HAVANA, Oct. 3th American Airlines said Tuesday that it plans to begin flying a Miami-Santiago de Cuba route next year, opening up a new market to U.S. air travelers to the island’s second largest city.
Although U.S.-based cruise lines have called frequently in Santiago since the rapprochement between the United States and Cuba, the capital city of the southeastern province has been without direct regularly scheduled air service from the United States. Currently U.S. travelers who want to visit eastern Cuba must fly into the city of Holguín, a more than two-hour drive from Santiago de Cuba.
American asked the Department of Transportation for authorization to begin the daily route from Miami International Airport to Santiago’s Antonio Maceo Airport (SCU) on May 3. It would be American’s sixth destination in Cuba.
“We have had a robust schedule of flights between the U.S. and the Mexico, Caribbean and Latin America region for years from our DFW and MIA hubs,” said Vasu Raja, vice president of network and schedule planning for American. “As we work to deliver the best network, these new routes reinforce our commitment to the region and provide new options for customers.”
Commercial service between the United States and Cuba resumed on Aug. 31, 2016, after a gap of more than 50 years. But since then, demand has fluctuated dramatically as travel regulations for Americans have changed.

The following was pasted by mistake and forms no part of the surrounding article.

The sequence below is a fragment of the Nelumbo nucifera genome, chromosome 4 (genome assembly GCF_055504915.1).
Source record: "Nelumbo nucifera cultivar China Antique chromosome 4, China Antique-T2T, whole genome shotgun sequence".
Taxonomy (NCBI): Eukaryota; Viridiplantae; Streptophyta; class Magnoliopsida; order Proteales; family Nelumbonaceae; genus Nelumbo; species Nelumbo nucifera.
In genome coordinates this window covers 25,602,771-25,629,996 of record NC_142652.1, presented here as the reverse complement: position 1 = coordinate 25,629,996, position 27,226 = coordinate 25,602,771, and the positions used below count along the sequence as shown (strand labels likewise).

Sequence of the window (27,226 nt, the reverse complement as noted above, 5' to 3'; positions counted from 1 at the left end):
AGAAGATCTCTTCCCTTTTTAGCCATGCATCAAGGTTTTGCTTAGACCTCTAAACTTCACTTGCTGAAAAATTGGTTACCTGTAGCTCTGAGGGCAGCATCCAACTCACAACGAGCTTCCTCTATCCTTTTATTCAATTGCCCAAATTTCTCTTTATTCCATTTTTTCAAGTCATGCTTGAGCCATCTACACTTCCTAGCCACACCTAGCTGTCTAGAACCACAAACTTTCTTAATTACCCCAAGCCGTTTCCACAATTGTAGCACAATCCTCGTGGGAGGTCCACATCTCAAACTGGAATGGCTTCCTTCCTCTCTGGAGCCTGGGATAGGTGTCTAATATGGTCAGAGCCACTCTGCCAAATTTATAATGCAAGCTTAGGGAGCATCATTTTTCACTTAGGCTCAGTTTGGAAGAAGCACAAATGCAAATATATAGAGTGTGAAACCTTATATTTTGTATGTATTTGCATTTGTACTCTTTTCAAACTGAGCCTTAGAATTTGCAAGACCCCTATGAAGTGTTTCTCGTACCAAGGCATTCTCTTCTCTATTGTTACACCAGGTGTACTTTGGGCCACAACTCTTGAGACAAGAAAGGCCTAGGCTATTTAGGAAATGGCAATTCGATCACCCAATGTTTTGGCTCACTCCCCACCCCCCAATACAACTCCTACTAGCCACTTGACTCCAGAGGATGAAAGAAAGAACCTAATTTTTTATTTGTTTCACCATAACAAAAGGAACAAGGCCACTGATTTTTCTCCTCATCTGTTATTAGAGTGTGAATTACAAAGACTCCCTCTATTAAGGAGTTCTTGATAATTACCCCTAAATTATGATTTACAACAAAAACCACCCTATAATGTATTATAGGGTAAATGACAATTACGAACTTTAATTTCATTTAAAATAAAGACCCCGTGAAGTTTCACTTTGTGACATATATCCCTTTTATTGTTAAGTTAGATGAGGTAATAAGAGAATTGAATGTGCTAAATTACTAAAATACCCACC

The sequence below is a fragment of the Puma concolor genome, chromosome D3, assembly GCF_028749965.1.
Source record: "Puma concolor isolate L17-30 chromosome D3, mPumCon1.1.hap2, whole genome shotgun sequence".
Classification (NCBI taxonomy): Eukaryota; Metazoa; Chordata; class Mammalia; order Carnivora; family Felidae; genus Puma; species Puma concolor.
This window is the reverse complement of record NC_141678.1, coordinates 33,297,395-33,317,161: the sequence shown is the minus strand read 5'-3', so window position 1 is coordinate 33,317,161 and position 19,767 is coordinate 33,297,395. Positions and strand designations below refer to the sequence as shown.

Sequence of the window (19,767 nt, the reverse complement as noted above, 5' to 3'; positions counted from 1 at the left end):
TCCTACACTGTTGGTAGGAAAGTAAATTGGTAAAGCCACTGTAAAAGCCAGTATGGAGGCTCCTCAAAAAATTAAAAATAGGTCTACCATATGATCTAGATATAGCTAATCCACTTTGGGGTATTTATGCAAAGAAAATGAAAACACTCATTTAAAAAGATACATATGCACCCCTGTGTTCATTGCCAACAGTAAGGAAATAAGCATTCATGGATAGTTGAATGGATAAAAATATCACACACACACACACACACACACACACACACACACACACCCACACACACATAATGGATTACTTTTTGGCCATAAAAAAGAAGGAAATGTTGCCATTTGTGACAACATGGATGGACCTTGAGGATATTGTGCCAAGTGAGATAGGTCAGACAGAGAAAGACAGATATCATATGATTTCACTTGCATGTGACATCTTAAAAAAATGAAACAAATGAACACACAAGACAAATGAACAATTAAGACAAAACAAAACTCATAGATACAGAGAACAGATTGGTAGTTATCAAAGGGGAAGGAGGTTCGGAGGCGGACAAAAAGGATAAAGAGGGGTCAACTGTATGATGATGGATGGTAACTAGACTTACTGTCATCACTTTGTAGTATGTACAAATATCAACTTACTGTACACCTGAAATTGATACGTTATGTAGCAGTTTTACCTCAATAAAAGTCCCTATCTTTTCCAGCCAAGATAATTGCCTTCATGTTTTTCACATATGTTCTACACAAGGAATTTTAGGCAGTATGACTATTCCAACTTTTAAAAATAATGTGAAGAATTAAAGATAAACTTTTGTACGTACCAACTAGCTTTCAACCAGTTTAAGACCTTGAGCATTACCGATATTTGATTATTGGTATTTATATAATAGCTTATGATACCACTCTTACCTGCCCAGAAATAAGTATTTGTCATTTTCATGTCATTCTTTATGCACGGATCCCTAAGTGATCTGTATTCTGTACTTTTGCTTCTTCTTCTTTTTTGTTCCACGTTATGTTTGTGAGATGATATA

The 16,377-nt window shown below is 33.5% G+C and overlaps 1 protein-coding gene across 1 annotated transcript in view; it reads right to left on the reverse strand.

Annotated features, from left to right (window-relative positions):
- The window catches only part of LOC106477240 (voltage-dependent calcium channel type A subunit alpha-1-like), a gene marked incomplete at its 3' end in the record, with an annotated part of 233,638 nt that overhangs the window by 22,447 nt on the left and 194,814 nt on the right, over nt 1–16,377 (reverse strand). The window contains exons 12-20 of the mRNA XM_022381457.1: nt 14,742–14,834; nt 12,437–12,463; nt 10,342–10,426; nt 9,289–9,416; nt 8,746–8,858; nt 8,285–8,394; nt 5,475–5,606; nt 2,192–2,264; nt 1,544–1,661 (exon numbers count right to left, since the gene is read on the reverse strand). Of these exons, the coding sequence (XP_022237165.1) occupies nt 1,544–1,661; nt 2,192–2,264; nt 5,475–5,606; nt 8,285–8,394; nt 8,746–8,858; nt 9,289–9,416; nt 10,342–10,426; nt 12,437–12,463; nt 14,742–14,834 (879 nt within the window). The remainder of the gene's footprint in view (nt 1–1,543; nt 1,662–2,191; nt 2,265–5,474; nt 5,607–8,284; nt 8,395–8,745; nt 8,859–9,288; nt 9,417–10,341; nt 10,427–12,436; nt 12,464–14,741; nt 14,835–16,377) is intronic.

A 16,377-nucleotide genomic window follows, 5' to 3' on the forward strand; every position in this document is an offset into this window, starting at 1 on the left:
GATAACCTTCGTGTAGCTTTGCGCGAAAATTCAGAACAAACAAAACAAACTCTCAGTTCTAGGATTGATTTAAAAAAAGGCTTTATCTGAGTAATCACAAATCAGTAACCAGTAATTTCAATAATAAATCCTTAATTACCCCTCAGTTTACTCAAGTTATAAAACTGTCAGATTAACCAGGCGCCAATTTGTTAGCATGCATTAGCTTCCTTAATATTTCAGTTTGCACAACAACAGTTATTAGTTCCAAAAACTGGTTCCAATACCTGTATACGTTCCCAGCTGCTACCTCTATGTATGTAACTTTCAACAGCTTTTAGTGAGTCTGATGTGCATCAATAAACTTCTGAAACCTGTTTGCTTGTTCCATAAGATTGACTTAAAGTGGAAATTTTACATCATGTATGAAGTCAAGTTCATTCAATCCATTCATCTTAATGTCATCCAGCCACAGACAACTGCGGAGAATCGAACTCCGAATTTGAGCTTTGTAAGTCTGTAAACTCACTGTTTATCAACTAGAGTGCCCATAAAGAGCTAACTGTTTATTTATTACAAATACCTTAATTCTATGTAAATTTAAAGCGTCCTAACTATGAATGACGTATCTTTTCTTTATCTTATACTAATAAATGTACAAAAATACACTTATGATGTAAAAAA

Some airlines that were awarded Cuba routes by DOT had calculated that the opening toward Cuba that began during the Obama administration would continue to progress and demand would be strong for flights not only to Havana but also to provincial capitals.
However, with the U.S.-Cuba relationship dwindling under the Trump administration, the anticipated demand hasn’t materialized on some routes and several airlines have decreased the frequency of their flights or curtailed Cuba service entirely and returned their route allocations to DOT.
Travel out of Miami International Airport to Cuba has remained strong, and Miami has consolidated its position as the top U.S. gateway to the island. A few days ago, American asked DOT to allow it to switch its underperforming Charlotte-Havana route to a Miami-Havana route.
In that filing, the airline said: “When the U.S. government normalized relations with Cuba and authorized ‘individual people-to-people’ travel to Cuba, traffic to Cuba from several U.S. gateways surged. But the new restrictions on individual people-to-people travel, which became effective on November 9, 2017, reduced demand by non-Cuban-American travelers and caused U.S.-Cuba traffic at many gateways to drop significantly.”
The airline currently has five daily Miami-Havana flights, but in its 2016 petition when DOT was opening route allocation proceedings, American had asked for as many as 10 routes out of Miami.